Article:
Mission & Name
US Foreign Policy (Dr. El-Najjar's Articles)
Recession Is Alive and Well in These
By Ben Tanosborn
Al-Jazeerah, CCUN, August 15, 2011
Just as businesses in some countries keep two sets of books, we
in the United States live with two economies, even if we acknowledge only
one. One real that few people in the un-fine art of economics, or the
press, care to report on; and one imaginary, passed on to the public as real
by the US government and Wall Street: the only one that Homo americanus, in
his sempiternal gullibility, is supposed to believe.
these government trusted sources, which carry the imprimatur of both the Fed
chairman (Ben Bernanke) and the Treasury Secretary (Tim Geithner) – plus the
verbal choreography of the President (Barack Obama), the recession which
originated in December 2007 ended 18 months later, in June 2009; and that
ever since that date the nation is in a period of economic recovery.
Recovery, my foot, don’t you believe! If you do, you might as
well stay true to the belief that somewhere in Iraq there’s still an arsenal
of WMDs, and that our Wehrmacht is nothing but a strong system of defense
against evil forces (terrorists nowadays) trying to take away our freedoms,
whether in the Middle East or deeper inside Asia.
recession is continuing on and likely will stay with us for several more
years. In fact, socio-political change may have to occur before the
economic mess is resolved.
Why the lies from Washington, we might
ask, whether from politicians, self-serving military brass, or experts-consiglieri
to both groups? It should come as no surprise to anyone that the
rationalization at the top is “to protect us all,” to avert a “crisis of
confidence” in our nation, in our economic-political system, and in those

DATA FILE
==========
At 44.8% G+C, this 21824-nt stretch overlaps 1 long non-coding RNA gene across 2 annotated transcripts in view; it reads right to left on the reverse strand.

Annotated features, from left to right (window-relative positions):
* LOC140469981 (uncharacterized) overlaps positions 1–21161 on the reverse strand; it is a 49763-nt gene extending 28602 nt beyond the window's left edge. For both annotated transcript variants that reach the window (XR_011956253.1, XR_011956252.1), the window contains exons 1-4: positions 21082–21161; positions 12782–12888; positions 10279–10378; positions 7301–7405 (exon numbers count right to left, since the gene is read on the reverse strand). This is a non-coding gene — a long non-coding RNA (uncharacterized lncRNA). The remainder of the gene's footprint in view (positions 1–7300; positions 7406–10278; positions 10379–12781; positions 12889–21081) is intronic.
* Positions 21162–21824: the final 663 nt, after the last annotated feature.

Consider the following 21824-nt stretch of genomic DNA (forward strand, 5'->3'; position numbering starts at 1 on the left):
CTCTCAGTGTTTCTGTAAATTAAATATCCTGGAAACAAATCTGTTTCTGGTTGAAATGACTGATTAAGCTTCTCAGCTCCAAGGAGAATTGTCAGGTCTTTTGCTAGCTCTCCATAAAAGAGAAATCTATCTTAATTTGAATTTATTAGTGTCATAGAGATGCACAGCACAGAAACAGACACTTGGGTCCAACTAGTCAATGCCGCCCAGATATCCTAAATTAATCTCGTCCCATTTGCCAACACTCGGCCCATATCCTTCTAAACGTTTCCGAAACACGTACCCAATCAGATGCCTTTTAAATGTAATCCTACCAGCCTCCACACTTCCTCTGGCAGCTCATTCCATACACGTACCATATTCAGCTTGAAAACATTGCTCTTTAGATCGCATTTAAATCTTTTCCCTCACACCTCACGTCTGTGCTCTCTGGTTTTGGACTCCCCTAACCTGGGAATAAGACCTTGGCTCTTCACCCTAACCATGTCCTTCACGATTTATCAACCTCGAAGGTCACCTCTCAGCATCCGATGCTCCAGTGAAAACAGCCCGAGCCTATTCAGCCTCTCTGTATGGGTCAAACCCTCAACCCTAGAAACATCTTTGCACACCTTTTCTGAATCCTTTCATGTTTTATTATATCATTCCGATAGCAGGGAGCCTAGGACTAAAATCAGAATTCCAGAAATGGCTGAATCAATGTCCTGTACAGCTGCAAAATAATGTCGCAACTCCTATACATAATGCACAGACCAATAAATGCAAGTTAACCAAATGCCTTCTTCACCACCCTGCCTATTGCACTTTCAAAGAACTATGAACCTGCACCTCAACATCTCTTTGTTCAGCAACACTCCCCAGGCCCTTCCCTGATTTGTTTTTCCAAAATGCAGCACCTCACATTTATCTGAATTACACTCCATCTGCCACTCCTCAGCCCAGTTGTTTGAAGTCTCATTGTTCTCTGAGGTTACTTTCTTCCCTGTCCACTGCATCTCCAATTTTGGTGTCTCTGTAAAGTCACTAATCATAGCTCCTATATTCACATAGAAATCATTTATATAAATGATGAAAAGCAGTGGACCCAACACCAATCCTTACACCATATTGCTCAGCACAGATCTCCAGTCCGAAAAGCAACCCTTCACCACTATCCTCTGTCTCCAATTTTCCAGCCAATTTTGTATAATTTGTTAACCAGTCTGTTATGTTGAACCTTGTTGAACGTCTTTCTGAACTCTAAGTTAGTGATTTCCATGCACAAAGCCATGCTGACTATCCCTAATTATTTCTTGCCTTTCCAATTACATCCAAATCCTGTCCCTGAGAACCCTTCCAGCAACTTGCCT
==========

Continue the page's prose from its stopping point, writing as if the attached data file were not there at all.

people and institutions that maintain power and control over the masses.
This is one time, they will argue, when the end justifies the means.
On Thursday, August 4, the stock market took a major loss, the worst in
three years, but the following morning things looked a bit rosier to the
dense business chroniclers of CNBC after the July jobs report had nonfarm
payroll employment rise by 117,000 during the month; and since analysts had
projected a gain of 75,000, there was early jubilation. As usual, the
analyses which followed from this group of B-school graduates turned
analysts, commentators and pseudo-journalists, exhibited a total lack of
grey matter. Never mind that to keep up with the population growth the
US should be adding close to 200,000 new jobs per month… for each and every
month. But that’s not the worst of it.
We have yet to hear
meaningful commentary from this sanctuary of big business and conservatism,
CNBC, or from any of the media reporting on the nation’s economy, where this
job growth is occurring, critiquing the fact that it is not precisely in the
areas that will help the economy in the medium or in the long run.
Poisonous growth we could call it, unsustainable jobs in fields such as
health care (31,000 jobs in July and 299,000 in the past 12 months!) A
field where the US is already spending twice as much of its GDP as other
first world nations! We are accelerating towards having health care
command 20 percent of our economy within three or four years… and we remain
mute on the subject. Why? Could it be that health care is one of
the many sacred cows no American politician dare touch? But as bad as
that is, it’s not the worst of it.
The jobs picture in America is
dire and one that Americans prefer not to confront and analyze. It is
as bad as or worse than it was a year ago with almost 14 million people
unemployed, another 8.4 million involuntary part-time workers, 2.8 million
marginally attached to the labor force, and probably as many as 7 million
“students” of all ages, who in past economies would have been part of the
work force, attending public and “for profit” post-secondary schools,
hoping to acquire the training (which most are not) to become part of a
labor force which will have few or no jobs to offer when they graduate.
Bottom line: not only is our real economy not creating sustainable
jobs, but investing 100 to 200 billion dollars a year in “phony” training
that students will be unable to pay back, loans guaranteed by the no longer
platinum credit-worthiness of the United States of America. A bubble
sure to pop in the very near future, one which will add to our woes in this
land of plenty, imaginary plenty these days… just like our imaginary
Yet, some exalted dimwits at CNBC are still telling us that
we are not Greece!